My first name is Elizabeth.
Noble and Davis are the names of my family,
and these names shape my identity.
Elizabeth was given to me,
Inspired by Betsy, who
has been my mother’s friend for many years.
I went by Elizabeth for years,
but at age seven I decided to call myself Liz.
I guess that’s the age when you start to discover who
you are: you can think more abstractly, things become more familiar.
And it was up to me
to take charge of my identity,
because I was taught to act independently. My identity
was strengthened by a single mother for years
and influenced by liberal parents who wanted me to be me.
Elizabeth felt classic and regal, but Liz
was a better fit. As I grew up, I learned about who
I was: both sides of the family
had been in America since the time of the settlers, and their families
who immigrated before them identified
as English, Irish, Welsh, and perhaps a few others, who
I don’t know much about. For a few years,
I obsessed over all-things Irish. I remember when my grandpa said to me,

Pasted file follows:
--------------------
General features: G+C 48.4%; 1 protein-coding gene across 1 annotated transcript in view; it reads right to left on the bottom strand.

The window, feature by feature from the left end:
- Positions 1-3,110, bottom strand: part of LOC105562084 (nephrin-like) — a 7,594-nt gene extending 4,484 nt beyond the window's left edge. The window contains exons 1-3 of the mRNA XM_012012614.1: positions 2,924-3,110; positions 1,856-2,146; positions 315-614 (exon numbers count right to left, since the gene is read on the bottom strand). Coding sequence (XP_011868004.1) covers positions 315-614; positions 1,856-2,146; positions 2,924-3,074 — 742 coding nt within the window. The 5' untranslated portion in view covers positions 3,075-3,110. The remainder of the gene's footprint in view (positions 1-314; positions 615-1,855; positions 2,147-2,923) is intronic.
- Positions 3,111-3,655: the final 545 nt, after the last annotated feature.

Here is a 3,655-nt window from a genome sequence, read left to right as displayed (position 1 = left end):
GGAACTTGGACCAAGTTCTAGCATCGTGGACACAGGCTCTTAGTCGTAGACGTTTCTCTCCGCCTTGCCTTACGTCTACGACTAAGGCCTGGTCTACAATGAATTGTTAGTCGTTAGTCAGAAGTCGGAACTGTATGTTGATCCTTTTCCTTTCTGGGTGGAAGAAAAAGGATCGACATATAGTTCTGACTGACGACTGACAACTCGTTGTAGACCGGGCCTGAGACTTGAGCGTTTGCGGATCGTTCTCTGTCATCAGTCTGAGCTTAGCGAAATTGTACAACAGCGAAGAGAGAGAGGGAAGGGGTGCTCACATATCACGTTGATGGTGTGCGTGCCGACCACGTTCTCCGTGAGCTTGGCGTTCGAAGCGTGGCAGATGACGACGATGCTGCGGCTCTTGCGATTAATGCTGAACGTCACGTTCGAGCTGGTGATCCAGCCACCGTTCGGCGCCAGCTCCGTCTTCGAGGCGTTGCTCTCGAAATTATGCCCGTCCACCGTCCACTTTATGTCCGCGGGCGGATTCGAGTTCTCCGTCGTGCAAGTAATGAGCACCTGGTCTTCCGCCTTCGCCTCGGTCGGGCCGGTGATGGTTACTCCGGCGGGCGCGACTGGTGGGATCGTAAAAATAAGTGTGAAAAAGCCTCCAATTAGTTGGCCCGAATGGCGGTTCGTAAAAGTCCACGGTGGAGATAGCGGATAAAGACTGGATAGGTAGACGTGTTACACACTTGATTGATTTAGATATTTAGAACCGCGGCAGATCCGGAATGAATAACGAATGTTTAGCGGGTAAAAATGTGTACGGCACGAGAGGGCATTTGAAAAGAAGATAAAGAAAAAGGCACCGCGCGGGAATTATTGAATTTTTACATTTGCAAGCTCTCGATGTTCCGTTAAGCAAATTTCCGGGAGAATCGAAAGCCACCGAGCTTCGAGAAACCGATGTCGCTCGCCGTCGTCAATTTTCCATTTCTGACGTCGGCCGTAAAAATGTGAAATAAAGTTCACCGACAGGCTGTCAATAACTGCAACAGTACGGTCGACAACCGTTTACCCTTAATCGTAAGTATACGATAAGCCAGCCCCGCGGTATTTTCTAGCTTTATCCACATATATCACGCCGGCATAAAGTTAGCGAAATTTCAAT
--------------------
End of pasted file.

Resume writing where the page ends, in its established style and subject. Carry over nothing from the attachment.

“Did you know, Davis used to be Davies in Welsh, Liz?”
I’ve never been to England, the land of famous Elizabeths.
It was home to my family
when my parents lived abroad before they had me,
before I even had an identity.
I’m going to visit England in less than a year.
Perhaps I’ll run into You-Know-Who.
I married a man whose
name is John Hereford, and I have now been Elizabeth
Hereford (which, in my opinion, sounds very British) for the last two years.
And one day we will have our own family,
and choose names, and shape our children’s identities,
and perhaps they will have green eyes like me.
Technically speaking, Elizabeth Hereford is who
I am on paper; but my family knows me as Liz,
the girl who at seven years old chose her identity.